If you’ve enjoyed the regal delights of this Highland distillery, then you can see what all the fuss is about yourself by ordering a bottle or dram directly to your doorstep. In my view, Royal Brackla 16 Year Old is the highlight of the range and it was no surprise to see it pick up gold medals at the International Wine & Spirit Competition and International Spirits Challenge in 2019.
Royal Brackla 16 Year Old tasting note:
Nose: Ripe red apple at first before thick crème brûlée takes charge with apricot, custard and a little Buttercup cough syrup.
Palate: Spicy, caramelised apples and orchard fruit, vanilla and fresh black cherries.
Just because you’re self-isolating or on lockdown, it doesn’t mean you can’t enjoy a good distillery tour. How is this possible? Thanks to the power of VR, of course. In this series we’re going to take you around some of the finest distilleries across England, Wales and Scotland from the comfort of your own home. This week we head to Aberfeldy Distillery to find out why it’s referred to as ‘The Golden Dram’. Enjoy!
Aberfeldy Distillery is the only Scotch whisky distillery built by the Dewar family, one of the great family-owned blending firms that were founded in the 19th century. The architect was the renowned Charles Doig, who designed the signature pagoda roof that still dominates the distillery’s skyline. Aberfeldy Distillery, along with Aultmore, Craigellachie and Royal Brackla, was bought for £1.1bn by Bacardi back in 1998, who remain the owners to this day. It was built beside the freshwater stream Pitilie Burn, which is still panned for gold and is the only distillery in Scotland to use these waters. The long fermentation in larch washbacks and slow distillation process in tall pot stills is the key to Aberfeldy’s profile. The characteristic sweet and light spirit makes its whiskies perfect for blends and mixing, although they are very tasty neat, too.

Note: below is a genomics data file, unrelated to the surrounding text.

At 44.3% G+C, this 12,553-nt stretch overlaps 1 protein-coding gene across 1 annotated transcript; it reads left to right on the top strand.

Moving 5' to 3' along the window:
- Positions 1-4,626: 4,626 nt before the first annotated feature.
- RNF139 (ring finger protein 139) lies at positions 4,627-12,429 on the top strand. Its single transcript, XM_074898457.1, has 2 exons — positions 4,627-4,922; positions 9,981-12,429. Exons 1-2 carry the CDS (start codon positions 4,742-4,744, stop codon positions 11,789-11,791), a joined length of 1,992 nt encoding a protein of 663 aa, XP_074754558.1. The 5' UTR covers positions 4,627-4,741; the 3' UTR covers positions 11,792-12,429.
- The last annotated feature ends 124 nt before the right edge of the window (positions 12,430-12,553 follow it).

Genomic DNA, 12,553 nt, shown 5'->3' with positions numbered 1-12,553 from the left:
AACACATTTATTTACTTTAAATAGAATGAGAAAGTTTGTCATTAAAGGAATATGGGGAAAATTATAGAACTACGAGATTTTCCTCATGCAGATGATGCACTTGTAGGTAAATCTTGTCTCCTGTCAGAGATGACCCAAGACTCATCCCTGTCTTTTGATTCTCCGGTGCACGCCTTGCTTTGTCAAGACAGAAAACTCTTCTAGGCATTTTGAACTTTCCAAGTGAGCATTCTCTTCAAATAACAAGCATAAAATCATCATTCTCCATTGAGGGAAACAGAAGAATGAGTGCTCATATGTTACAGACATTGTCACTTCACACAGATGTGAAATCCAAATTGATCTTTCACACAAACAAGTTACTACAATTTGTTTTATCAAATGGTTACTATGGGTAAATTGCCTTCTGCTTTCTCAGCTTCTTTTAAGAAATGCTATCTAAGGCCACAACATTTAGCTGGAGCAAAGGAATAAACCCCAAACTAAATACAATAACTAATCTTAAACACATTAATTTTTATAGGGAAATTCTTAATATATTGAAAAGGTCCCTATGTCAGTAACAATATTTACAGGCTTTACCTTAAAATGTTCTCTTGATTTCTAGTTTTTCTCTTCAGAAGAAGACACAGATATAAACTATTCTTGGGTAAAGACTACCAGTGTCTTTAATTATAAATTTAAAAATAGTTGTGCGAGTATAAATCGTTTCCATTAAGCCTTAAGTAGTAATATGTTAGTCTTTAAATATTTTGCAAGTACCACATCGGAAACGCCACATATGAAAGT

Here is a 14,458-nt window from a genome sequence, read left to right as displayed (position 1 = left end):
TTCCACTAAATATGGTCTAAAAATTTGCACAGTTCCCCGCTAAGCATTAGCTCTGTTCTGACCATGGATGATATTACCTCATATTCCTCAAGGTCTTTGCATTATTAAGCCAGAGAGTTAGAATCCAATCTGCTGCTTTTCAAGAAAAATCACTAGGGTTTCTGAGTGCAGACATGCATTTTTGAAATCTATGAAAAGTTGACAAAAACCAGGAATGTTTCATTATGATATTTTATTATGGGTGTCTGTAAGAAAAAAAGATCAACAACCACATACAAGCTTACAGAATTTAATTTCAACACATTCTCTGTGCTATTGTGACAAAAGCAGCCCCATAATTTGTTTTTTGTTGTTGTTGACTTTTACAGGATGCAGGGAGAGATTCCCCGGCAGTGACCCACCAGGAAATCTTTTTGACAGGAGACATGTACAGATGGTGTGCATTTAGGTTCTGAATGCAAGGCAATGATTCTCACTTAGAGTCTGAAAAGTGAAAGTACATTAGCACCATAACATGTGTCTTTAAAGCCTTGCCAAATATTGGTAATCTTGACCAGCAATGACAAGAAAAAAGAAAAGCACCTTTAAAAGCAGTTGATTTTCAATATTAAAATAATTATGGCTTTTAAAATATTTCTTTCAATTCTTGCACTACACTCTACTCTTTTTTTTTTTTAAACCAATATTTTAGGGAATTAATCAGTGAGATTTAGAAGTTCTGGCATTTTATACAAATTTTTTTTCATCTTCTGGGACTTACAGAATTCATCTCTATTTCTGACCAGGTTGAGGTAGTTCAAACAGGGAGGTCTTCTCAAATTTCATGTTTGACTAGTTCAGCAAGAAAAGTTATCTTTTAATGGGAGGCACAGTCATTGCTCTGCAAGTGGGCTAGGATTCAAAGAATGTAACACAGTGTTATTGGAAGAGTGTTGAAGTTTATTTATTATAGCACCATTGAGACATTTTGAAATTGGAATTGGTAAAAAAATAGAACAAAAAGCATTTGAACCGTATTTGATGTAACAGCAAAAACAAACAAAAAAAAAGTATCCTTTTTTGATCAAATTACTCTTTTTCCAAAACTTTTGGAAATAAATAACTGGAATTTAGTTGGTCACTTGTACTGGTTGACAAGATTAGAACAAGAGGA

If your interest in Aberfeldy has been piqued, then perhaps you’d enjoy a bottle or dram of its fine whisky. Fortunately, we can deliver these delights straight to your door so there’s need to worry about self-isolation and lockdown. I’d suggest you try Aberfeldy 16 Year Old. It’s delicious, outstanding value and has been recognised with various awards and accolades.